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Background: Global sustainability is an enmeshed system of complex socioeconomic, climatological, and ecological interactions. The numerous objectives of the UN’s Sustainable Development Goals (SDGs) and the Paris Agreement have various levels of interdependence, making it difficult to ascertain the influence of changes to particular indicators across the whole system. In this analysis, we aimed to detect and rank the complex interlinkages between objectives of sustainability agendas. Methods: We developed a method to find interlinkages among the 17 SDGs and climate change, including non-linear and non-monotonic dependences. We used time series of indicators defined by the World Bank, consisting of 400 indicators that measure progress towards the 17 SDGs and an 18th variable (annual average temperatures), representing progress in the response to the climate crisis, from 2000 to 2019. This method detects significant dependencies among the time evolution of the objectives by using partial distance correlations, a non-linear measure of conditional dependence that also discounts spurious correlations originating from lurking variables. We then used a network representation to identify the most important objectives (using network centrality) and to obtain nexuses of objectives (defined as highly interconnected clusters in the network). Findings: Using temporal data from 181 countries spanning 20 years, we analysed dependencies among SDGs and climate for 35 country groupings based on region, development, and income level. The observed significant interlinkages, central objectives, and nexuses identified varied greatly across country groupings; however, SDG 17 (partnerships for the goals) and climate change ranked as highly important across many country groupings. Temperature rise was strongly linked to urbanisation, air pollution, and slum expansion (SDG 11), especially in country groupings likely to be worst affected by climate breakdown, such as Africa. In several country groupings composed of developing nations, we observed a consistent nexus of strongly interconnected objectives formed by SDG 1 (poverty reduction), SDG 4 (education), and SDG 8 (economic growth), sometimes incorporating SDG 5 (gender equality), and SDG 16 (peace and justice). Interpretation: The differences across groupings emphasise the need to define goals in accordance with local circumstances and priorities. Our analysis highlights global partnerships (SDG 17) as a pivot in global sustainability efforts, which have been strongly linked to economic growth (SDG 8). However, if economic growth and trade expansion were repositioned as a means instead of an end goal of development, our analysis showed that education (SDG 4) and poverty reduction (SDG 1) become more central, thus suggesting that these could be prioritised in global partnerships. Urban livelihoods (SDG 11) were also flagged as important to avoid replicating unsustainable patterns of the past.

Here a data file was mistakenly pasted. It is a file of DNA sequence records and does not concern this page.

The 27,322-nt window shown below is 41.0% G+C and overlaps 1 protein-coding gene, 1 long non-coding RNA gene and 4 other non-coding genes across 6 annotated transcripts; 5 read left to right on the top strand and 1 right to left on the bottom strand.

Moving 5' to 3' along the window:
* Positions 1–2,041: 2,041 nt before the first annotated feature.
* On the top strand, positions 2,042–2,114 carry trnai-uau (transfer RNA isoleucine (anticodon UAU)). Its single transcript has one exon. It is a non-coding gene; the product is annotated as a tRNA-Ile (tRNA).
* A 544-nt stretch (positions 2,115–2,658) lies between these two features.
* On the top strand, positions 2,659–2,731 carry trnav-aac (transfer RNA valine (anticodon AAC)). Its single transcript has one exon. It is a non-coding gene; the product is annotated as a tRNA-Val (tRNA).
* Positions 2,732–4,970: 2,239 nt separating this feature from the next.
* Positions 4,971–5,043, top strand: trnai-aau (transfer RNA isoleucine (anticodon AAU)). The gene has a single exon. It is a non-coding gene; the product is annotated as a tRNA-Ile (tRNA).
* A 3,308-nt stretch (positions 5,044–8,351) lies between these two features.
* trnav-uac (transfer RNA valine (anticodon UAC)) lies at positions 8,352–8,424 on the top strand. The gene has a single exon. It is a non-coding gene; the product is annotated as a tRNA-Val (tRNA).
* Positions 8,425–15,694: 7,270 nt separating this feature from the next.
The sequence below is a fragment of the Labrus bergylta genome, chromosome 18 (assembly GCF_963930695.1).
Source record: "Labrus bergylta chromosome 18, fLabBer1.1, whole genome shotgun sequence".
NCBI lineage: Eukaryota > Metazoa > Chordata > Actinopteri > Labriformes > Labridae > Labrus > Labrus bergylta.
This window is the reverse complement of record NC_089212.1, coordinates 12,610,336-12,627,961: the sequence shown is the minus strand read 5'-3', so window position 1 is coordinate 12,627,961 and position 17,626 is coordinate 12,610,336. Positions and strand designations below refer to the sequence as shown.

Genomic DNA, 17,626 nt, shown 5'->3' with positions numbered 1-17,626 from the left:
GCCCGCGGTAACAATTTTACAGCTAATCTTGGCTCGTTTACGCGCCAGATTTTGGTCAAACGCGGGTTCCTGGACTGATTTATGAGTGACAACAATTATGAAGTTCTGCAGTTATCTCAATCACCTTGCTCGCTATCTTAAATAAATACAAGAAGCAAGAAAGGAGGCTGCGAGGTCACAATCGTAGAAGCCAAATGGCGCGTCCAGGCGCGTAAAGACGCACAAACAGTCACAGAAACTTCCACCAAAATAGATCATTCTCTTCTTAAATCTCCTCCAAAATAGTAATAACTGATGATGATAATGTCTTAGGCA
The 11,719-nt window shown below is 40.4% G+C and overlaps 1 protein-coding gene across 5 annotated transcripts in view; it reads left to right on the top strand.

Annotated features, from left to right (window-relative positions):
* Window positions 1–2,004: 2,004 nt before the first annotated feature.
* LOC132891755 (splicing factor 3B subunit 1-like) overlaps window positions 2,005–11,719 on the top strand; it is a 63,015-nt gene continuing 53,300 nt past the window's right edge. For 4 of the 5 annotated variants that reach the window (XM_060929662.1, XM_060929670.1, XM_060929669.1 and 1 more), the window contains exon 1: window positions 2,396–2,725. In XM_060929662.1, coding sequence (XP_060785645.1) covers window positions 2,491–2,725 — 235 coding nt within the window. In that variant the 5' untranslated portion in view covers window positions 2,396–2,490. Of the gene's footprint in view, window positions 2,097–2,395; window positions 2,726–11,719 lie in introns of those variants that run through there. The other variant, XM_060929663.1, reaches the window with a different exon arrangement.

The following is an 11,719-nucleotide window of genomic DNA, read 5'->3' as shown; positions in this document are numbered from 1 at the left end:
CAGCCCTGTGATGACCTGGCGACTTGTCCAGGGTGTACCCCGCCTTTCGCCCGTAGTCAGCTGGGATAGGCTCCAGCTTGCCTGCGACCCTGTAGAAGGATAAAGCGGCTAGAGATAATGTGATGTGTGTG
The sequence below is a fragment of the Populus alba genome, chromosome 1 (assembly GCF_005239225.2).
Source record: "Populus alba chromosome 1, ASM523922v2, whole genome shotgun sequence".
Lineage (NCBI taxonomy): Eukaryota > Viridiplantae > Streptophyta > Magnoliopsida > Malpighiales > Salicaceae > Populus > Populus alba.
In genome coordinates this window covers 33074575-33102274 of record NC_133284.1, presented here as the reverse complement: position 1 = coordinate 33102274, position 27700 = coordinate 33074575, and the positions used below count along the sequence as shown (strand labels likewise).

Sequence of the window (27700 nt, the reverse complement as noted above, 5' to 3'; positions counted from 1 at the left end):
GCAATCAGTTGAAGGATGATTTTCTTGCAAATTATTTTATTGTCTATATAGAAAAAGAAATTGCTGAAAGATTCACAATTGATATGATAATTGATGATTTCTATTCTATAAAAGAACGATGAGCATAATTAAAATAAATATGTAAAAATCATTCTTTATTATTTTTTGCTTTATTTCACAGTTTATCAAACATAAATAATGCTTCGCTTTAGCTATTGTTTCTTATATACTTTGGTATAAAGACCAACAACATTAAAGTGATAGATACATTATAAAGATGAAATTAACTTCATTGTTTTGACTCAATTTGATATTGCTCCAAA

#### Representation, learning, description and criticism of probabilistic models with applications to networks, functions and relational data